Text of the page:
Part of speech: adjective
Origin: Latin, 16th century
Flowing around; surrounding.
Examples of Circumfluent in a sentence
"At the top of the mountain, the circumfluent air is cold and clean."
"The circumfluent waters around the boat were calm."
Popularity Over Time
“Circumfluent” was drawn directly from the Latin verb “circumfluere,” meaning “flowing around.” It combines the prefix “circum,” meaning “around,” with “fluere,” meaning “to flow.”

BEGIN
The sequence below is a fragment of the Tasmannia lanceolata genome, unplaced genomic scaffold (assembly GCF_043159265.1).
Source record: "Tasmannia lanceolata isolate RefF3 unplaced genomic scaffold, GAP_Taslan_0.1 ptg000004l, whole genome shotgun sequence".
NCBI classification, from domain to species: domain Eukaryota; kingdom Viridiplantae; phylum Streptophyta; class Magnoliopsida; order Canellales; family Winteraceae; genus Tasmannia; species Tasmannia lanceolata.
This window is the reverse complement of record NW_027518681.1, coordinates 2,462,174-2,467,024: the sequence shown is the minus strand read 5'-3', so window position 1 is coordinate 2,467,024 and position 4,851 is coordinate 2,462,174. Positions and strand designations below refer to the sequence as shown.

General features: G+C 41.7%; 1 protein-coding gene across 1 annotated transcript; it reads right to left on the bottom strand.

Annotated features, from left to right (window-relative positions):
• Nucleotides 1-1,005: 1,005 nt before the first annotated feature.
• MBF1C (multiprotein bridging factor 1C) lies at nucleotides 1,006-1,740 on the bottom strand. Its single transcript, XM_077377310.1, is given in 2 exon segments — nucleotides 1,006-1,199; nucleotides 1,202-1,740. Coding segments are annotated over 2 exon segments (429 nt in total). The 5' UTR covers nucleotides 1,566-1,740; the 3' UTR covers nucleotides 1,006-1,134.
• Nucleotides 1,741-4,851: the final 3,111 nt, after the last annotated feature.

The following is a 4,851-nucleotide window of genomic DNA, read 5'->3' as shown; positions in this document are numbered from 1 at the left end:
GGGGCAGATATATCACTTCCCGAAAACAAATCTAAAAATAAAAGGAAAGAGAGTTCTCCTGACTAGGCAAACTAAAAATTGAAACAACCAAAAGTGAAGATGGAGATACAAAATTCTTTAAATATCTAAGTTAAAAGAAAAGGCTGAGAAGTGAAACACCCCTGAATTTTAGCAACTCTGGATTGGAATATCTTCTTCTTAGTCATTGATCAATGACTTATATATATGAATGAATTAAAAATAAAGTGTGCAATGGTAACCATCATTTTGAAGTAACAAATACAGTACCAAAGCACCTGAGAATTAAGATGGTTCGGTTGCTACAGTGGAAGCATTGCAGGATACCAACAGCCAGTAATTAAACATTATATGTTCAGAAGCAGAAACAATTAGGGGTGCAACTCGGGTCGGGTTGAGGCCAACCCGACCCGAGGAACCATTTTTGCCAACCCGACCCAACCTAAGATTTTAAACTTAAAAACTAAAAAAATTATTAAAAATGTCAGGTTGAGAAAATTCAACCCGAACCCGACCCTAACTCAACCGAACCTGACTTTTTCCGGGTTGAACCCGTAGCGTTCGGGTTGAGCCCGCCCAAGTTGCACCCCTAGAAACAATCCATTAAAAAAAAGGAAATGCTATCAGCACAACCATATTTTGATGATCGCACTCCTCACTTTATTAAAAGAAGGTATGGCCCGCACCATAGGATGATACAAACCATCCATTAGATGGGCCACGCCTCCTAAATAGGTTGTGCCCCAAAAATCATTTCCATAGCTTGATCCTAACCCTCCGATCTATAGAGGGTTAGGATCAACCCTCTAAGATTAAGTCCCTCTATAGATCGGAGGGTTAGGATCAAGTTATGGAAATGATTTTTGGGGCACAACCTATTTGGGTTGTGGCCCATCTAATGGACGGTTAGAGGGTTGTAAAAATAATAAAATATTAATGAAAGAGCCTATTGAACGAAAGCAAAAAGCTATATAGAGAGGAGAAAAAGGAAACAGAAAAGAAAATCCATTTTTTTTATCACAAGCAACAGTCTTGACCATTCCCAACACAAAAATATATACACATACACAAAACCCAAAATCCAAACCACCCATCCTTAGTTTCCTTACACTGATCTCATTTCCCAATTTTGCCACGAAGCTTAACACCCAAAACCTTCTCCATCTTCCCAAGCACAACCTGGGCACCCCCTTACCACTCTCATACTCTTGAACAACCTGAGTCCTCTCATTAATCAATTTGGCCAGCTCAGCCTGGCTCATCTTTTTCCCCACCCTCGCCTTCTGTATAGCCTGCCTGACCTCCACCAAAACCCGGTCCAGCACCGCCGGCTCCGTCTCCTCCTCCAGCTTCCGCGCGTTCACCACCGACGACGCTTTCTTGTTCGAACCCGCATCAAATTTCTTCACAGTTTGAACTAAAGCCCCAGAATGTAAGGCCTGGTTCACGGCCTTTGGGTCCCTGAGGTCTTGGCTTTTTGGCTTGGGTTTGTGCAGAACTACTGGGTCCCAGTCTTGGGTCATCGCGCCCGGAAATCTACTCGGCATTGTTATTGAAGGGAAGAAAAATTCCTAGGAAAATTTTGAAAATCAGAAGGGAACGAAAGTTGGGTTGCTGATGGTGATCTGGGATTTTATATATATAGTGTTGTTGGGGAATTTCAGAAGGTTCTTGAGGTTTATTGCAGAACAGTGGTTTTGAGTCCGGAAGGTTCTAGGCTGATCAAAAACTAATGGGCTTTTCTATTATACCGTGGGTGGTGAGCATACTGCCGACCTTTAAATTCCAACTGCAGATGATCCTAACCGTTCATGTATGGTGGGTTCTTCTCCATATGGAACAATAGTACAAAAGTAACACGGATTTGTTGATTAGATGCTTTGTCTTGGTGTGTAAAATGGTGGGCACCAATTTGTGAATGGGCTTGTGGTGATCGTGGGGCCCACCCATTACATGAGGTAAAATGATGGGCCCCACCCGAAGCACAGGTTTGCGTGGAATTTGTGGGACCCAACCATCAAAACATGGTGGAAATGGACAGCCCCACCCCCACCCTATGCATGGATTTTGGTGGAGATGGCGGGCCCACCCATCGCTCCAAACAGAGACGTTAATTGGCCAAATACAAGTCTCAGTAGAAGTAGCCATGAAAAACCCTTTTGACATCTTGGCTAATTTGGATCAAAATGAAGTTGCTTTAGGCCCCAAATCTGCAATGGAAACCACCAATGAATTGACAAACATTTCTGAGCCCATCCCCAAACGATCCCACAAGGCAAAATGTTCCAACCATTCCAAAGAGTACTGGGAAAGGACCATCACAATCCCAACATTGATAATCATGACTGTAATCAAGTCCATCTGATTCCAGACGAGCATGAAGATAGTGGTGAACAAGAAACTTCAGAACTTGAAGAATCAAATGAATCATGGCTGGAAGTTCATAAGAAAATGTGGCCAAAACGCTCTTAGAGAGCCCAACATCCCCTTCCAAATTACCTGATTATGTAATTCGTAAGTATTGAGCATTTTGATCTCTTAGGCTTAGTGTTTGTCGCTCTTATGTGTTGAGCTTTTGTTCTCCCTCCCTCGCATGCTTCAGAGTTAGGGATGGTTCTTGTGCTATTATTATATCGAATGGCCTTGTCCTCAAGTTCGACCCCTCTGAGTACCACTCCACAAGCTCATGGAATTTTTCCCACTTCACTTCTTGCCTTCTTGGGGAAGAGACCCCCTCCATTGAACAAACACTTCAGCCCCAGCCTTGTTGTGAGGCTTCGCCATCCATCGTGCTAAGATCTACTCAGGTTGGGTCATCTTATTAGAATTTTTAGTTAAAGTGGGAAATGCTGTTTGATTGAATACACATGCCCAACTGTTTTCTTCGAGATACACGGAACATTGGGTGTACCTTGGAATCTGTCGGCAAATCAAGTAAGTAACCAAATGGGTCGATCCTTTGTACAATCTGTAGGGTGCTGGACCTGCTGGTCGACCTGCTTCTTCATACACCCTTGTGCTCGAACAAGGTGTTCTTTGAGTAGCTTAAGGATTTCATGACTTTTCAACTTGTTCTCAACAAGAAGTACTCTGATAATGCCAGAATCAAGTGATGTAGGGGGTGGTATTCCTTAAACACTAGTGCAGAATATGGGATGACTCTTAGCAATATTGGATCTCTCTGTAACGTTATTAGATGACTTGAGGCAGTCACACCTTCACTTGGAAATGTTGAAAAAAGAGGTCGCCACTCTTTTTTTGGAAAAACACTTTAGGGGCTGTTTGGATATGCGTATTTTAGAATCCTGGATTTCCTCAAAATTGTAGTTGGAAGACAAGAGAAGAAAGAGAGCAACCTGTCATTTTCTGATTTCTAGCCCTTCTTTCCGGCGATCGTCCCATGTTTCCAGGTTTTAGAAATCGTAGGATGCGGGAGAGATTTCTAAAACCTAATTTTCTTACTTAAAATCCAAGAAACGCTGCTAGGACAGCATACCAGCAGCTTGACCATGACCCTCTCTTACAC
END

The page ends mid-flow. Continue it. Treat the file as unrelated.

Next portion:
Did you Know?
“Circumfluent” describes things that flow around, or flow in a surrounding manner, and can be used to describe anything that flows. Usually it’s applied to air and water, but it can also describe land, or geographical features that seem to flow. For example, “The circumfluent forest surrounded the hunting lodge.” Traditionally, the term was defined more broadly. In its original sense, “circumfluent” also applied to metaphorically flowing things, such as virtue or religious observance.